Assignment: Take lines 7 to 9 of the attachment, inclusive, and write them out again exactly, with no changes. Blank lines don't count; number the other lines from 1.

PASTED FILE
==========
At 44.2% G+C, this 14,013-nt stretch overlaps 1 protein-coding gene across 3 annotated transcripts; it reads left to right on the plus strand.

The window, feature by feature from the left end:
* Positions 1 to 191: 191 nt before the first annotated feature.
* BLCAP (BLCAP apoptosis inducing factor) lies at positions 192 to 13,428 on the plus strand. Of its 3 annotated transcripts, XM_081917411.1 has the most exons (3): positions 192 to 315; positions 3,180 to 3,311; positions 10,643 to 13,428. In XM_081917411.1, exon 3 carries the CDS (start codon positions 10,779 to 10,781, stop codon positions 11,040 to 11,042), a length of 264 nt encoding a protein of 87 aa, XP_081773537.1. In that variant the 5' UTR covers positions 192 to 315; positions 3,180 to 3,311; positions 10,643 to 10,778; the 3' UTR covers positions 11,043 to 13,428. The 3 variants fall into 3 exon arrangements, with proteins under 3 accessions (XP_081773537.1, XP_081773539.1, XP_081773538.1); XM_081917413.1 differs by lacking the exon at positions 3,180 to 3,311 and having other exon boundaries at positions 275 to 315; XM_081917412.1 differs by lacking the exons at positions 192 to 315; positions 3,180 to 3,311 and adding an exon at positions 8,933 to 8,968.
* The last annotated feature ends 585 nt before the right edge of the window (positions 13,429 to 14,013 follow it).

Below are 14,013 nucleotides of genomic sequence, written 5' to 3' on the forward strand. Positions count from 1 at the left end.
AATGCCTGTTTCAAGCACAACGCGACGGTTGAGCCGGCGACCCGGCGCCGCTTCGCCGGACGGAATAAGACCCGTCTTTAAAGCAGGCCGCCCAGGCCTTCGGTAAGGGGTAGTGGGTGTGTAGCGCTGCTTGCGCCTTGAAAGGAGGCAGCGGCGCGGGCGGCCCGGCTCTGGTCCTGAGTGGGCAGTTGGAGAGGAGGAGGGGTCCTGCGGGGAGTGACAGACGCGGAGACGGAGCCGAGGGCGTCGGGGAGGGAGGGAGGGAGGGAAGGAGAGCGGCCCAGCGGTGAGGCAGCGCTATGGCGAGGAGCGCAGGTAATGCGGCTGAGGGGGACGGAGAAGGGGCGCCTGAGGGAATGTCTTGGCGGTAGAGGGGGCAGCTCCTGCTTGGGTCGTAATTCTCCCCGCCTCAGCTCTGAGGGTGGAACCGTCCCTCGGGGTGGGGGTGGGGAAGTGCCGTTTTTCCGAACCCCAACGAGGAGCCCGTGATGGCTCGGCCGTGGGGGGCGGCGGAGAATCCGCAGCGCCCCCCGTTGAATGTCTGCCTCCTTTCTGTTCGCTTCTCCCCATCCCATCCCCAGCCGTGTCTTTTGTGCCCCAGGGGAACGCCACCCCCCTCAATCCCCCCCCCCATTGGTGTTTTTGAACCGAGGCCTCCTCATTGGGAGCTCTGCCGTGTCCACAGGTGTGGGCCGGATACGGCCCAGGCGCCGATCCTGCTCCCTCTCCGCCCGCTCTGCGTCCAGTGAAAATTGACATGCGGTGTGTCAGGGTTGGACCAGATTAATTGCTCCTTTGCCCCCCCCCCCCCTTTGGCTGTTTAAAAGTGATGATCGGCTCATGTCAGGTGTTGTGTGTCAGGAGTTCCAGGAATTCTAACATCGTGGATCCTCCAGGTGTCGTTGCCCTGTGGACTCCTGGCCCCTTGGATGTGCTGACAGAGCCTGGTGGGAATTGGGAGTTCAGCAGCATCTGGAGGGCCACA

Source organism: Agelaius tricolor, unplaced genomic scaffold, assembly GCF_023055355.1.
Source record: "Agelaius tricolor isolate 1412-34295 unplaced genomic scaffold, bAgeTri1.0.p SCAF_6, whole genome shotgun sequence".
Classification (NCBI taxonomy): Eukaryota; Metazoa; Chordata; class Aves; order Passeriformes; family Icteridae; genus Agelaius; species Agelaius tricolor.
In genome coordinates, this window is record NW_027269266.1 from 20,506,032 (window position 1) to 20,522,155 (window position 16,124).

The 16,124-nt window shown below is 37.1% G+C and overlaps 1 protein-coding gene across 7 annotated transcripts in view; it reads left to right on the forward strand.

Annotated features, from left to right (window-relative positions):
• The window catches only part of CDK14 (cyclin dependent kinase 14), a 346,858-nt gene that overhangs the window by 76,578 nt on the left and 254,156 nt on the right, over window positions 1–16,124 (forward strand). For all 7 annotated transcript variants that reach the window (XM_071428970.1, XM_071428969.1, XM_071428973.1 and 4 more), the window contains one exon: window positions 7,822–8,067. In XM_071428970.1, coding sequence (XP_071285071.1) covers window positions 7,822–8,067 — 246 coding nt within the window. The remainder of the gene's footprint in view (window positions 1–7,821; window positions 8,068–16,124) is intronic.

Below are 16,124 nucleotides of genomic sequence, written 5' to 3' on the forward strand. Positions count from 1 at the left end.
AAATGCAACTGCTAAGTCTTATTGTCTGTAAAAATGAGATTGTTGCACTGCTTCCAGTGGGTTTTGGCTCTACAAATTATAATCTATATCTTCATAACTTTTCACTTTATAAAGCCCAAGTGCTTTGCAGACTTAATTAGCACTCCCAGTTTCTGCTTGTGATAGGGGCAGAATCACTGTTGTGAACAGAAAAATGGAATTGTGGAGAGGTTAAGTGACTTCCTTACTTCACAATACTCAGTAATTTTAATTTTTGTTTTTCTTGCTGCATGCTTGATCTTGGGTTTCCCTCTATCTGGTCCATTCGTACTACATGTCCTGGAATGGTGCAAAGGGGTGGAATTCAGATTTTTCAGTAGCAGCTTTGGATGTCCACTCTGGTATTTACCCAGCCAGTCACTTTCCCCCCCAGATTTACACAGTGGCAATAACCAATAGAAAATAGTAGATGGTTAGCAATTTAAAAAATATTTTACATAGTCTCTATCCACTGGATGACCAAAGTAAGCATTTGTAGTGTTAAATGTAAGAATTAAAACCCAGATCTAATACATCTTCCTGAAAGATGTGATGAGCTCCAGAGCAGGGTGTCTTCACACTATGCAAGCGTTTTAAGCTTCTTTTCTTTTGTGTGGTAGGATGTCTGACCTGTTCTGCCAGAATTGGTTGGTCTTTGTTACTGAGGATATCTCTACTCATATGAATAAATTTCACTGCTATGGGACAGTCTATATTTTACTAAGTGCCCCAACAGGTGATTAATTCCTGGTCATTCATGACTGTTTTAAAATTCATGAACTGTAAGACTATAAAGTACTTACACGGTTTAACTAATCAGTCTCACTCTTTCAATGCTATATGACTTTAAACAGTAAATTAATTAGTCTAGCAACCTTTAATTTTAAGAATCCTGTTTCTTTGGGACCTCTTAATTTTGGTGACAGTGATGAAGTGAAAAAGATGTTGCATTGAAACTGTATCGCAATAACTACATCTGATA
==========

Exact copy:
AATGCCTGTTTCAAGCACAACGCGACGGTTGAGCCGGCGACCCGGCGCCGCTTCGCCGGACGGAATAAGACCCGTCTTTAAAGCAGGCCGCCCAGGCCTTCGGTAAGGGGTAGTGGGTGTGTAGCGCTGCTTGCGCCTTGAAAGGAGGCAGCGGCGCGGGCGGCCCGGCTCTGGTCCTGAGTGGGCAGTTGGAGAGGAGGAGGGGTCCTGCGGGGAGTGACAGACGCGGAGACGGAGCCGAGGGCGTCGGGGAGGGAGGGAGGGAGGGAAGGAGAGCGGCCCAGCGGTGAGGCAGCGCTATGGCGAGGAGCGCAGGTAATGCGGCTGAGGGGGACGGAGAAGGGGCGCCTGAGGGAATGTCTTGGCGGTAGAGGGGGCAGCTCCTGCTTGGGTCGTAATTCTCCCCGCCTCAGCTCTGAGGGTGGAACCGTCCCTCGGGGTGGGGGTGGGGAAGTGCCGTTTTTCCGAACCCCAACGAGGAGCCCGTGATGGCTCGGCCGTGGGGGGCGGCGGAGAATCCGCAGCGCCCCCCGTTGAATGTCTGCCTCCTTTCTGTTCGCTTCTCCCCATCCCATCCCCAGCCGTGTCTTTTGTGCCCCAGGGGAACGCCACCCCCCTCAATCCCCCCCCCCATTGGTGTTTTTGAACCGAGGCCTCCTCATTGGGAGCTCTGCCGTGTCCACAGGTGTGGGCCGGATACGGCCCAGGCGCCGATCCTGCTCCCTCTCCGCCCGCTCTGCGTCCAGTGAAAATTGACATGCGGTGTGTCAGGGTTGGACCAGATTAATTGCTCCTTTGCCCCCCCCCCCCCTTTGGCTGTTTAAAAGTGATGATCGGCTCATGTCAGGTGTTGTGTGTCAGGAGTTCCAGGAATTCTAACATCGTGGATCCTCCAGGTGTCGTTGCCCTGTGGACTCCTGGCCCCTTGGATGTGCTGACAGAGCCTGGTGGGAATTGGGAGTTCAGCAGCATCTGGAGGGCCACA

Source organism: Agelaius tricolor, unplaced genomic scaffold, assembly GCF_023055355.1.
Source record: "Agelaius tricolor isolate 1412-34295 unplaced genomic scaffold, bAgeTri1.0.p SCAF_6, whole genome shotgun sequence".